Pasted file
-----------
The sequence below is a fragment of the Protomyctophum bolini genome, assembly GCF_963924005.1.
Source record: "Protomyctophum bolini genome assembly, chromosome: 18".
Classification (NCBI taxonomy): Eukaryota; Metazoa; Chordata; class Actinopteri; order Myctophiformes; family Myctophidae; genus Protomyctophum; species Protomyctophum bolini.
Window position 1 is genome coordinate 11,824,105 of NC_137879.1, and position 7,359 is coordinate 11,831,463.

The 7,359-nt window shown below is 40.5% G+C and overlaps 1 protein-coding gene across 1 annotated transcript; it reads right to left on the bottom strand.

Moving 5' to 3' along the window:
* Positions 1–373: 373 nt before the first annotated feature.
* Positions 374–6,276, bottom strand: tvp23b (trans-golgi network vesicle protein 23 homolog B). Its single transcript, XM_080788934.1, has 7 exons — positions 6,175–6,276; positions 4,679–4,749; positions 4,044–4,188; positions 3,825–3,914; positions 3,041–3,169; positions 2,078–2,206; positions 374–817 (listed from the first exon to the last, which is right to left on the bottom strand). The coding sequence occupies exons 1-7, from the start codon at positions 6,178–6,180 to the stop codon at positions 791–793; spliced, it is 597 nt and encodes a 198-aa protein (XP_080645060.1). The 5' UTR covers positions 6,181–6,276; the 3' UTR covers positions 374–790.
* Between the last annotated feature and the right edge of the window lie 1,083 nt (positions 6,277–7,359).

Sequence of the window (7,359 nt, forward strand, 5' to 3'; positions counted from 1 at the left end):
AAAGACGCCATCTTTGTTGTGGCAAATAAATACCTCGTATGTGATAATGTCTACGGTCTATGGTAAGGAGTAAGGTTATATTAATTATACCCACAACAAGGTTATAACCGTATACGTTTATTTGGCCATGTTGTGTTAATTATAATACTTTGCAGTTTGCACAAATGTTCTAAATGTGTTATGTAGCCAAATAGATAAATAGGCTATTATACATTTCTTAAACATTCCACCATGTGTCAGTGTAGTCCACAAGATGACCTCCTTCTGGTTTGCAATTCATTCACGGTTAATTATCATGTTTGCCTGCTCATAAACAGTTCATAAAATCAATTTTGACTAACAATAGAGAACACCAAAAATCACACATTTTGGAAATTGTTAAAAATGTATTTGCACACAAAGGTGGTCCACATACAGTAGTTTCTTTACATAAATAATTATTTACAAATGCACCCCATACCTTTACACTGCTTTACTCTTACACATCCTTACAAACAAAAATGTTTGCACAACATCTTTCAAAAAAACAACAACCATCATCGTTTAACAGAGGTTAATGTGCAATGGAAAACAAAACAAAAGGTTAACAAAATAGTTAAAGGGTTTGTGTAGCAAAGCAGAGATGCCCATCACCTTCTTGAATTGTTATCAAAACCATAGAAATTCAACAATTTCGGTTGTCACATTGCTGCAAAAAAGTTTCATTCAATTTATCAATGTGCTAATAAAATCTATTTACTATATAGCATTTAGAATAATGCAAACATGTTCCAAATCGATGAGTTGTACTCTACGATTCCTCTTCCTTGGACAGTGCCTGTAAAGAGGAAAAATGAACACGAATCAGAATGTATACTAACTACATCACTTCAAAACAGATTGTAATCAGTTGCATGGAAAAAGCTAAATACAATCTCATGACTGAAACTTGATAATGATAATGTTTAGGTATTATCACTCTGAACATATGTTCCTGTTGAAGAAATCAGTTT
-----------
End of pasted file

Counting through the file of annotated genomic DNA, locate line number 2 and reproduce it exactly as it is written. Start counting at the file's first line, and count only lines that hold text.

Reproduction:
Source record: "Protomyctophum bolini genome assembly, chromosome: 18".